On the issue of feeding allowances and site expenses of Two Hundred And Thirty-Nine Thousand, One Hundred And Ten Naira (
N239,110.00k) and the claim for One Hundred And Forty Five Thousand Naira ( N145,000) for time card, being sought by the claimant as his allowances and site expenses, the defendant denied this claim stating that the allowances are not contained in his employment letter and thus should be ignored by this court.
Exhibit JA1 tendered by the claimant, is the offer of employment letter, indeed no reference was made to any feeding allowances or site expenses in that exhibit. The claimant relied on Exhibit JA4 i-xx as the daily expense report sheet prepared by him for the defendant. It is to be noted that whatever the defendant was paying the claimant outside the terms stated in his offer of employment which are not embodied in the contract of employment are incidentals and must be proved specially, as there is no evidence of the approval of these expenses by the defendant, they cannot be enforced against the defendant and they remained unproven. See Adekunle v. UBA Plc. Supra. I find therefore that this claim fails. I so hold.
The claimant is also claiming a sum of Four Hundred And Seventy-Eight Thousand, Two Hundred Naira (
N478,200.00k) as his accrued pension, in proof thereof the claimant tendered Exhibit JA11 and gave a detailed analysis of how his pension was deducted from his salaries and the amount to be remitted to his pension account. He also relied on Exhibits JA8, JA14, Exhibits JA9, JA12 and his pension statement of account Exhibit JA13 as evidence of the deductions and the non-remittance by the defendant to his pension account. The defendant on the other hand admitted that indeed they owe the claimant his pension but denied the sum of N478, 200.00k (Four Hundred and Seventy Eight Thousand Two Hundred Naira) claimed by him.
It is trite that admitted facts need no further proof. In the analysis of the accrued pension sum owed by the defendant, the claimant included the months of September 2017 - November 2017. I have held that the claimant ceased to work for the defendant in August 2017 and as such cannot claim pensions for September - November 2017. Therefore in calculating the accrued pension, the months of September – November 2017 will be deducted from the amount claimed by the claimant, and calculated as follows;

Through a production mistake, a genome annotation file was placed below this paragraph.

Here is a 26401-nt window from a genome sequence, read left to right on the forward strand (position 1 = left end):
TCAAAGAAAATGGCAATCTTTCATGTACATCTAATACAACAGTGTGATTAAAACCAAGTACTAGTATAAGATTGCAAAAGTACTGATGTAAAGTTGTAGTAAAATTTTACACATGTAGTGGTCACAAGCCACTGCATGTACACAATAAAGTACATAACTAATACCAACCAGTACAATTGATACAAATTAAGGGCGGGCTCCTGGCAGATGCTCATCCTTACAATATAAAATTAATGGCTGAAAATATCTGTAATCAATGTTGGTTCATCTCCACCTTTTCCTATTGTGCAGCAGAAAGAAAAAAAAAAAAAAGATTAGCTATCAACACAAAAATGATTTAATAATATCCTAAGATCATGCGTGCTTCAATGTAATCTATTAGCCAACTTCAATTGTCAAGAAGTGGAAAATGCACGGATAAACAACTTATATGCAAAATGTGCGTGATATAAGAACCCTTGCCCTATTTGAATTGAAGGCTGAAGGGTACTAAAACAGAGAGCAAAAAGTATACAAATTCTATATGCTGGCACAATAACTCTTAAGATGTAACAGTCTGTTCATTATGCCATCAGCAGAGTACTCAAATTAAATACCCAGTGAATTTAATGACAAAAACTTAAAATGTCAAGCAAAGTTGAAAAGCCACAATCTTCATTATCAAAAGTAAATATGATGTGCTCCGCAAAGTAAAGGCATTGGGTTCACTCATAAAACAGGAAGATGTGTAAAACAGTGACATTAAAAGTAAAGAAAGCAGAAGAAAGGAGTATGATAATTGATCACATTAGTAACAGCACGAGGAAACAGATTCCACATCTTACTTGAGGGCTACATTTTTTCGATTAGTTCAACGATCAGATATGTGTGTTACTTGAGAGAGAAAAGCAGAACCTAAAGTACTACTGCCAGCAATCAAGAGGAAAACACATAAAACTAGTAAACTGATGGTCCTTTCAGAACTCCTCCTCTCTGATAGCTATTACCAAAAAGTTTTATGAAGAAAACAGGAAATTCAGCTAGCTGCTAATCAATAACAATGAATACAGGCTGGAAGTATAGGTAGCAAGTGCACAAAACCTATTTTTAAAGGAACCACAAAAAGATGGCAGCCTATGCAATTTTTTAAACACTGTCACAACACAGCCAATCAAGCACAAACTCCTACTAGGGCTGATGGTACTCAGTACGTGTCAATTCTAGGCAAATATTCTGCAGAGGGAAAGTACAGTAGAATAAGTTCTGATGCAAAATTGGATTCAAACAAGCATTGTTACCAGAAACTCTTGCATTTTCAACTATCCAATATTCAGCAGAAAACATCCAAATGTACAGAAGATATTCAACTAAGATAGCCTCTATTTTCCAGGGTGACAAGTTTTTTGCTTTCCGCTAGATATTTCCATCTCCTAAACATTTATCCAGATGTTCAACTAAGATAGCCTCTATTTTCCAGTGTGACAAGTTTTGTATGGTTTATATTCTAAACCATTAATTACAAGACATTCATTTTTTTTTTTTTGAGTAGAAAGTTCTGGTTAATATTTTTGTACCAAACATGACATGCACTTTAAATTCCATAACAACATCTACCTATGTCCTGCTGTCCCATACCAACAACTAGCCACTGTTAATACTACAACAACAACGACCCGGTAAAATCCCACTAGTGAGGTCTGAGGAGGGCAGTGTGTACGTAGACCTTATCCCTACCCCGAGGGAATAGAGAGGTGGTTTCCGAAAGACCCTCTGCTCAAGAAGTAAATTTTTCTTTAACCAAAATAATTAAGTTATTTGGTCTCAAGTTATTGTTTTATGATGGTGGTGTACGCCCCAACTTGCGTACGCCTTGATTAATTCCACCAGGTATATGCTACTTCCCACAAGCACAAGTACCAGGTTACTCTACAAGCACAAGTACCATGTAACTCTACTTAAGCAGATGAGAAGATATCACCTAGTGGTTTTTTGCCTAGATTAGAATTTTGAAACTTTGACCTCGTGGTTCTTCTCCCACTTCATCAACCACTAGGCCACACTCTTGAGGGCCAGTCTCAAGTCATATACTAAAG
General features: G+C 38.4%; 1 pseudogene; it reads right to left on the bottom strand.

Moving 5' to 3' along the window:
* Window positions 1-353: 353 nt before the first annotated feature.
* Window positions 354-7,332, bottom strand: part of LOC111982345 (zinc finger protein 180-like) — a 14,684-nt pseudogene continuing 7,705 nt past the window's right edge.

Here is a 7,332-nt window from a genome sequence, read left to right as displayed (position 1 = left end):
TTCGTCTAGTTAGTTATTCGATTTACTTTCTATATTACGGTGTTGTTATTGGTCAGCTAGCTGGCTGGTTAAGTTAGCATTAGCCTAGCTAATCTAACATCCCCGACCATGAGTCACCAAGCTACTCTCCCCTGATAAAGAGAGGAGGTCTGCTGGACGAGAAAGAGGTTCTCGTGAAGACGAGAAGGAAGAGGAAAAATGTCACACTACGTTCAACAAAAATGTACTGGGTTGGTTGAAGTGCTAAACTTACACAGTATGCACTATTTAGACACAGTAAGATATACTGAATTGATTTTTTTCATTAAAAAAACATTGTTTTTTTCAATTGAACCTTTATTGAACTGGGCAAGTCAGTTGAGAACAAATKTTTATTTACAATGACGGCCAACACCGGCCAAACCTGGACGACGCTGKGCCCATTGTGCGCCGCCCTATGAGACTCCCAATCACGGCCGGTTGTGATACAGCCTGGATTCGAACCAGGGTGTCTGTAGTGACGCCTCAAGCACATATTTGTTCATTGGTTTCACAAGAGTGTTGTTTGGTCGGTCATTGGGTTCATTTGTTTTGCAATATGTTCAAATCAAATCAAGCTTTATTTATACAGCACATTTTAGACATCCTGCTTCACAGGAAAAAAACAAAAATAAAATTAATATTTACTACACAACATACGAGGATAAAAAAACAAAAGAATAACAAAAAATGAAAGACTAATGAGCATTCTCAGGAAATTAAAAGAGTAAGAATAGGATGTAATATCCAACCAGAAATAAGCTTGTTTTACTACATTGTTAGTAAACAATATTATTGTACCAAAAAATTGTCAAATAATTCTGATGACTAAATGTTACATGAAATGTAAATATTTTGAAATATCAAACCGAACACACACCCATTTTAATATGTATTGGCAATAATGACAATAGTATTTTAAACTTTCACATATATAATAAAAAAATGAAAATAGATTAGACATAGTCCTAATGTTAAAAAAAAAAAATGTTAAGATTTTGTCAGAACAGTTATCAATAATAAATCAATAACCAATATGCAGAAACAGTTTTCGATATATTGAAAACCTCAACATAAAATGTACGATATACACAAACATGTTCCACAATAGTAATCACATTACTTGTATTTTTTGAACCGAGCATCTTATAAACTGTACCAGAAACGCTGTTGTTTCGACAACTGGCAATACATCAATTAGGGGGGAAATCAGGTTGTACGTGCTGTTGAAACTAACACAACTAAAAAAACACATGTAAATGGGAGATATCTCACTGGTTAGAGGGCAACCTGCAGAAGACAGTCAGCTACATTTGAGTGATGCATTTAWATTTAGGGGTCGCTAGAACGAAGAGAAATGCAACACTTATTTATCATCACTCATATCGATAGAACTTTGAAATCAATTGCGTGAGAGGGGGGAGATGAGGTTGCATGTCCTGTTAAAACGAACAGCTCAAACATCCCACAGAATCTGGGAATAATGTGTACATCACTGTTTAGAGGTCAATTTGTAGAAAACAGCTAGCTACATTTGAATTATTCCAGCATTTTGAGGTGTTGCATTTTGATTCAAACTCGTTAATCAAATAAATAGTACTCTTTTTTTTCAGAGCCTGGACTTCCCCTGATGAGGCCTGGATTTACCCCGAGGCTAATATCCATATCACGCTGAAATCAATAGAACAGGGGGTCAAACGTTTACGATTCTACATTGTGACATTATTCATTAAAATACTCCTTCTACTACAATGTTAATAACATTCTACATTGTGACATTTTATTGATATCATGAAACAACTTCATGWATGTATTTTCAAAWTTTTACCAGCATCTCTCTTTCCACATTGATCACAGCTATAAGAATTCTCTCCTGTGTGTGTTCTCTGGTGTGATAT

Pension as at July 2014-November 2017 =
Accrued pension for Sep.17-Nov.17 =
N37,800.00k N478, 200.00k – N37,800.00k = N440, 400.00K
Total accrued pension=
I find therefore that the claimant is entitled to the sum of
N440,400.00k as his accrued pension due from the defendant and to be paid to the claimant. I so hold.
Relief 2 is for general damages in the sum of Two Million Naira Only (
N2,000,000). This claim fails, as it is the position of the law that the quantum of damages available to an employee is the sum accruable to him at the time of the termination of his appointment. See ONALAJA V. AFRICA PETROLEUM LTD supra having awarded the claimant his entitlements.
I find no merit in awarding him double compensation by way of general damages. I so hold.
For the avoidance of doubt, I hereby order and declare as follows:
1. The claimant is entitled to the sum of
N315,000.00k (Three Hundred and Fifteen Thousand Naira) as his arrears of salary for the months of December 2016 - May 2017 from the defendant.
2. The claimant is entitled to the sum of
N440,400.00k (Four Hundred and Forty Thousand Four Hundred Naira) as his accrued pension that was unremitted, and to be paid by the defendant.
3. The claim for general damages fails.
4. All monetary sum awarded in this judgment are to be paid within 30 days failure upon which it will attract 25% interest per annum.
A sum of
N100,000 (One Hundred Thousand Naira) is hereby awarded as cost against the defendant to be paid to the claimant.
Judgment is entered accordingly.
Hon. Justice A. A. Adewemimo